In 1969, during the Vietnam War, John Lennon and Yoko Ono held two week-long Bed-Ins for Peace in Amsterdam and Montreal, which were their non-violent ways of protesting wars and promoting peace. It was a memorable event, iconic even, representative of how one voice can be the voice of millions, heard by millions. The success and impact of the event is debatable, but one thing is certain, their voice was heard.
The Bed-In has since been re-created, re-interpreted and re-used by many over the years, in protests of various kinds by a number of artists since 1969. Well, I’m no artist and I’m not making a protest but the opportunity to take a stand and raise my voice for something I care about is what this event is all about.
In the spirit of John Lennon and Yoko Ono, I’m bringing the Bed-In to Calgary. I’m not protesting war, or promoting peace, instead I’m using the Bed-In to highlight another issue that affects us all: the future of our city and our world.
On June 24th I’ll be hosting the Bed-In for Sustainability with my friends at the Obasan Mattress shop in Kensington. Obasan has graciously allowed me to use their beautiful new store with the bed in the window to stage this Bed-In for Sustainability. Joining me will be several community leaders in the sustainability movement to share their insights and ideas about making Calgary a more sustainable city.
You’re welcome to join us too. Stop by the Obasan store at 106A 10th St. NW in Kensington anytime in the afternoon to see what it’s all about.
In the 16 years years I’ve been living and training in Calgary I’ve seen it transformed from a small-ish city in the West to a mega-sprawl, cosmopolitan, traffic-ridden, smoggy and congested, yet prosperous, dynamic, vibrant and innovative city with loads of potential. With the recent election of Mayor Naheed Nenshi I feel more optimistic than ever that Calgary can remain prosperous, dynamic and vibrant while tackling the issue of sustainability. I look at massive cities like Chicago, Seattle and Copenhagen and see the amazing things they have accomplished in such a short time, like inner city on-street bike lanes, green roofs on office towers, city-wide composting, green space revitalization and so much more, and I know that we can do the same in Calgary.
We’ve been slow to start, but the potential is there.
I’ve made some progress in reducing my own personal impact; by installing a new high-efficiency furnace, low-flush toilets, energy star windows, a front-load washer, and a smaller energy efficient refrigerator, by composting, ditching the clothes dryer, replacing light bulbs with CFLs, riding my bike, buying local meat and produce when possible, choosing Bullfrog Power, and a low-flow shower head… with much success. Our little house only uses on average 170 kWh of electricity, 4-6 cubic metres of water and 2-7 GJ of natural gas each month, significantly below the national household averages of 800 kWh, 26 cubic metres and 3-23 GJ of natural gas each month.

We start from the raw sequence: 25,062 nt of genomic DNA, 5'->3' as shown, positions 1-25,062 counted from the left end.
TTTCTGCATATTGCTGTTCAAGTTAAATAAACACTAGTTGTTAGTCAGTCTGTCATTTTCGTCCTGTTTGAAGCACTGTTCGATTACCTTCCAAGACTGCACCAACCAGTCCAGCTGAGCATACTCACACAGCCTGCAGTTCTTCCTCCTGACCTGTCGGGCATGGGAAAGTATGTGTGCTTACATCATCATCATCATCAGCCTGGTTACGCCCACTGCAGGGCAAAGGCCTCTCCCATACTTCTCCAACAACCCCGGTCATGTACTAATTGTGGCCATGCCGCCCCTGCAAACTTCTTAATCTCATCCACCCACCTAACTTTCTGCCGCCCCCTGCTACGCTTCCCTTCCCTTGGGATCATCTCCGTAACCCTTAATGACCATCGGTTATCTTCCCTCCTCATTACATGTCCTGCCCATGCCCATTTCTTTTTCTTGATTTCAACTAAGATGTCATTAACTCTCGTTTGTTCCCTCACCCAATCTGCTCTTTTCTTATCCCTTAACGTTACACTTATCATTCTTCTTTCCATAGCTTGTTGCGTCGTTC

And I joined up with Clean Air Champions to reach school kids and deliver the message about the issue of climate change and air quality. I signed up to David Suzuki’s Play it Cool program for athletes to offset carbon emissions from travel. I helped establish a Sustainability Committee for Speed Skating Canada.
But lest you think I’m tooting my own horn, let me tell you, I’m no saint. Far from it in fact. I’m well aware of the impact my occupation has on the planet. I fly all over the world to race in circles inside massive, artificially refrigerated indoor speed skating arenas. I sometimes drive to places when I know I could bike or take the train. When I renovated the bathroom some of the leftovers went to the dump. I buy stuff I don’t always need. And why do I make these choices? Because it’s often just plain easier to jump in the car, throw stuff out or throw down the plastic. Somehow, no matter how little I drive, what improvements I make to my little house, or what kind of food I buy, none make up for the massive toll my lifestyle has on the world around me.
But what if became easier to make a better choice? Where jumping on the train is easier, faster and cheaper than taking the car, or renovating an old bathroom means having easy places to recycle or reuse old materials, or where the things you buy last forever? The great thing about Calgary is that it is constantly changing. There is so much potential for this city to grow in a sustainable, intelligent and progressive way that will make it easy for people to choose sustainability. Complete streets, bike lanes, work where you live, community shared agriculture, public transit and so much more can, and should, become a natural part of our lives – where you don’t even question car vs. bike because it’s so obviously bike.
So, the Bed-In. The idea is to have a conversation. A conversation about ideas and solutions. A conversation to determine a vision and establish a goal for what we think this city could become. A conversation about how we can choose to make that choice so easy it’s not even a choice anymore.
When I first started speed skating I was terrible. I mean really terrible. I was a skinny, weak, awkward little kid with gangly limbs. But I had potential. And over the next twenty years I transformed myself into one of the best speed skaters in the world. You have to start somewhere, and to you, Calgary, I say let’s start today. It may take twenty years but we just might end up being one of the best cities in the world.